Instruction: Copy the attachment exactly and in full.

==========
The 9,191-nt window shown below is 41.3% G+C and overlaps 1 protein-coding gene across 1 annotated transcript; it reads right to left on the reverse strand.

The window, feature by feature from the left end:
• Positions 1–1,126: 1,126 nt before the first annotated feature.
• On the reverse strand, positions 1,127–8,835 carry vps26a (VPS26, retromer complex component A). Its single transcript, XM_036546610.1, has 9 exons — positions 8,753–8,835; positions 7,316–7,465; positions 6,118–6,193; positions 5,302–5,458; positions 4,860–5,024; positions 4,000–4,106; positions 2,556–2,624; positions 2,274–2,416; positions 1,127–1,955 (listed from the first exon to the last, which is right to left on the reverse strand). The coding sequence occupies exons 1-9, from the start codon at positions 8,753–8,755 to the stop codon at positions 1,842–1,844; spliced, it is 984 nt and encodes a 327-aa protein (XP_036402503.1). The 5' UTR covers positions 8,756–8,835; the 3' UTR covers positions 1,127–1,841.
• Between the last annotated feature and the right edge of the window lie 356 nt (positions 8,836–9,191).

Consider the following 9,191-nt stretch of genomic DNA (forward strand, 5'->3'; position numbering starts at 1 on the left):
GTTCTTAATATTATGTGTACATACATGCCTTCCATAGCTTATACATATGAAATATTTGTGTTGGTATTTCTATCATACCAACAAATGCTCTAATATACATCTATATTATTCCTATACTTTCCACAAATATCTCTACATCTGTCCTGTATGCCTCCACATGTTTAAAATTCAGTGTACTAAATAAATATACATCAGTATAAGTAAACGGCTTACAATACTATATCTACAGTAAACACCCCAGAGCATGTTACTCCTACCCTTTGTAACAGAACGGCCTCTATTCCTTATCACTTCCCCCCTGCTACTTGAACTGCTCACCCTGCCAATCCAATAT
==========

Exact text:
The 9,191-nt window shown below is 41.3% G+C and overlaps 1 protein-coding gene across 1 annotated transcript; it reads right to left on the reverse strand.

The window, feature by feature from the left end:
• Positions 1–1,126: 1,126 nt before the first annotated feature.
• On the reverse strand, positions 1,127–8,835 carry vps26a (VPS26, retromer complex component A). Its single transcript, XM_036546610.1, has 9 exons — positions 8,753–8,835; positions 7,316–7,465; positions 6,118–6,193; positions 5,302–5,458; positions 4,860–5,024; positions 4,000–4,106; positions 2,556–2,624; positions 2,274–2,416; positions 1,127–1,955 (listed from the first exon to the last, which is right to left on the reverse strand). The coding sequence occupies exons 1-9, from the start codon at positions 8,753–8,755 to the stop codon at positions 1,842–1,844; spliced, it is 984 nt and encodes a 327-aa protein (XP_036402503.1). The 5' UTR covers positions 8,756–8,835; the 3' UTR covers positions 1,127–1,841.
• Between the last annotated feature and the right edge of the window lie 356 nt (positions 8,836–9,191).

Consider the following 9,191-nt stretch of genomic DNA (forward strand, 5'->3'; position numbering starts at 1 on the left):
GTTCTTAATATTATGTGTACATACATGCCTTCCATAGCTTATACATATGAAATATTTGTGTTGGTATTTCTATCATACCAACAAATGCTCTAATATACATCTATATTATTCCTATACTTTCCACAAATATCTCTACATCTGTCCTGTATGCCTCCACATGTTTAAAATTCAGTGTACTAAATAAATATACATCAGTATAAGTAAACGGCTTACAATACTATATCTACAGTAAACACCCCAGAGCATGTTACTCCTACCCTTTGTAACAGAACGGCCTCTATTCCTTATCACTTCCCCCCTGCTACTTGAACTGCTCACCCTGCCAATCCAATAT